Salaried Overtime Is Equivalent to Net Worth Equity
In criticizing one of my former articles about me never working overtime because it never gets you recognition, I thought, well, what if it does? Can overtime worked in a salaried position be equated in some way to actually earning more down the road? I started to think of the concept as "overtime equity" since you don't get to see the benefit directly in the form of cash, as you would as an hourly employee. Your value as an employee goes up relative to the cost that the company paid to originally hire you, much in the same way that a house appreciates in value and you can borrow against the additional value, or see your net worth go up accordingly. The additional time you put in is instead invested into a pseudo bank account where the currency is approval by your superiors, a threshold that accrues to a raise, and more work getting done.
As I have iterated before, I am of the general opinion that if you are a regular overtime worker, in a salaried position, you're not managing your time effectively. According to this article you can see that although productivity in the workplace has been on steady incline over the last four decades, wages haven't increased in direct proportion to the additional work being done. Much of this is due to streamlining processes and the widespread utilization of best practices on a global scale. Mechanization and effective managing techniques have made our jobs easier across the board, and a result is that we're able to be more productive because of it. It makes sense that wages wouldn't go up because our jobs got easier - even though more work is getting done in less time. So if you decide that you'd like to earn some equity in your salaried job, I have two key points to ensure you aren't taking your extra half hour a day and flushing it down the toilet:
1.) Get noticed.
This can be tricky in and of itself, because it requires consistency and brown nosing, but not too much for it to be obvious. One easy method of being consistently noticed is to shift your regular work day to longer than that of your boss (be careful not to make them look bad, though). You show up before your boss/ coworkers, and go home after they do. If your work environment is one of the non-flexible types, in practice this could be as simple as getting there 10 minutes before 8, and leaving 10 minutes after 5, but doing so every day is what actually gets you noticed. Showing up once or twice during the week before your superiors isn't going to get brought up in a performance review - but doing so every day almost certainly will. It can backfire if you don't follow the next step, however.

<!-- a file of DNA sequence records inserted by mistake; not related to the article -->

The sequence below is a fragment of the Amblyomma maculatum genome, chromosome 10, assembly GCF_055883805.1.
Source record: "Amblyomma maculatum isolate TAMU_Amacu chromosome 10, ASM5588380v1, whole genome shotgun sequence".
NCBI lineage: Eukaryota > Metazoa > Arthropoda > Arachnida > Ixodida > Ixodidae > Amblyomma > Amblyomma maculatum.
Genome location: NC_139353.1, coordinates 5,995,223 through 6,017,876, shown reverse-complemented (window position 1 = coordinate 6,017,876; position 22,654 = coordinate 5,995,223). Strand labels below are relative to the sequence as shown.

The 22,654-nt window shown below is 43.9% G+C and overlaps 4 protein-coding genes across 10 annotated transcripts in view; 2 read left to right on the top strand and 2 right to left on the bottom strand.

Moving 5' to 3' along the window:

2.) Get more work done.
I've worked with guys before that latched onto the "show up early, leave late" concept like a fly on shit. It got them noticed, alright, but not in the way you would like to be noticed. I became aware of this during a discussion with a manager several rungs of the ladder higher than my direct report-to, and I mentioned that from my perspective, "Work Late Bro" was a pretty solid dude. I didn't have much involvement in his daily activities, so I didn't see beyond the surface level of him getting to work before me and leaving after I did. When I told triple-boss man what I thought, he promptly replied, "He's inefficient." He said that he actually appreciated that I got my work done and didn't have to show up early or leave late in order to get it all done. This guy apparently did. His responsibilities were different, but the umbrella of workload was the same for both of us.
Here I was thinking he was going above and beyond, and that wasn't the case. He just worked slower and screwed around more than I did.
In order to avoid falling into the trap of thinking that your superiors think you're awesome for working longer hours and not actually being in their good graces, make sure you go above and beyond in terms of responsibility. Ask for more work once in a while so they know you're a go-getter and you stay late.
If you ignore either of those two ideas while working more than your job description says you should, then you will be putting in more hours and getting nothing out of it. You might even fall out of someone's good graces, if you are interpreted as lazy and requiring more time to get a job done that someone else could do in less time.
As you consistently deliver more work to the company, and aggressively work longer hours, your buffer of approval will rise little by little. This buffer eventually cashes out in the form of a raise, bonus, or promotion. You can't see the buffer growing, just in the same way you can't see a real estate property sprouting dollar bills when it appreciates relative to your original investment.